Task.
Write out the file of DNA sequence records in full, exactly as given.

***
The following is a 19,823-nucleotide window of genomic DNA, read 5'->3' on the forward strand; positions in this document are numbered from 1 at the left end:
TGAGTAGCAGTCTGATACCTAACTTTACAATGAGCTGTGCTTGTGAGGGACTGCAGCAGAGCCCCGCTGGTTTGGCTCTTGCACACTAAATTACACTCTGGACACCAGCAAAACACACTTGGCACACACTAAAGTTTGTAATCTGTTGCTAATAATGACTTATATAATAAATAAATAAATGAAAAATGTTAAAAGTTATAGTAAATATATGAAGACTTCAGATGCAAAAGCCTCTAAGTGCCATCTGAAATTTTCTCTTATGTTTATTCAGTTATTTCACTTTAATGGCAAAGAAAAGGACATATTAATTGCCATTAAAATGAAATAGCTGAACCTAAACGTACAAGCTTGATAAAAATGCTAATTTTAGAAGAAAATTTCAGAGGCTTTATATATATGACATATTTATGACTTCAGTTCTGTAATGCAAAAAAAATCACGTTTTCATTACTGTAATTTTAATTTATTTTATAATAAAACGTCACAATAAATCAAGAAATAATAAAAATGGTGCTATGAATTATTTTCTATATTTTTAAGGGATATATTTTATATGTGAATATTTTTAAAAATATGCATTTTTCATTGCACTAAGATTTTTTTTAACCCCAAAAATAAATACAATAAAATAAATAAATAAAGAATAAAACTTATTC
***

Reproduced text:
The following is a 19,823-nucleotide window of genomic DNA, read 5'->3' on the forward strand; positions in this document are numbered from 1 at the left end:
TGAGTAGCAGTCTGATACCTAACTTTACAATGAGCTGTGCTTGTGAGGGACTGCAGCAGAGCCCCGCTGGTTTGGCTCTTGCACACTAAATTACACTCTGGACACCAGCAAAACACACTTGGCACACACTAAAGTTTGTAATCTGTTGCTAATAATGACTTATATAATAAATAAATAAATGAAAAATGTTAAAAGTTATAGTAAATATATGAAGACTTCAGATGCAAAAGCCTCTAAGTGCCATCTGAAATTTTCTCTTATGTTTATTCAGTTATTTCACTTTAATGGCAAAGAAAAGGACATATTAATTGCCATTAAAATGAAATAGCTGAACCTAAACGTACAAGCTTGATAAAAATGCTAATTTTAGAAGAAAATTTCAGAGGCTTTATATATATGACATATTTATGACTTCAGTTCTGTAATGCAAAAAAAATCACGTTTTCATTACTGTAATTTTAATTTATTTTATAATAAAACGTCACAATAAATCAAGAAATAATAAAAATGGTGCTATGAATTATTTTCTATATTTTTAAGGGATATATTTTATATGTGAATATTTTTAAAAATATGCATTTTTCATTGCACTAAGATTTTTTTTAACCCCAAAAATAAATACAATAAAATAAATAAATAAAGAATAAAACTTATTC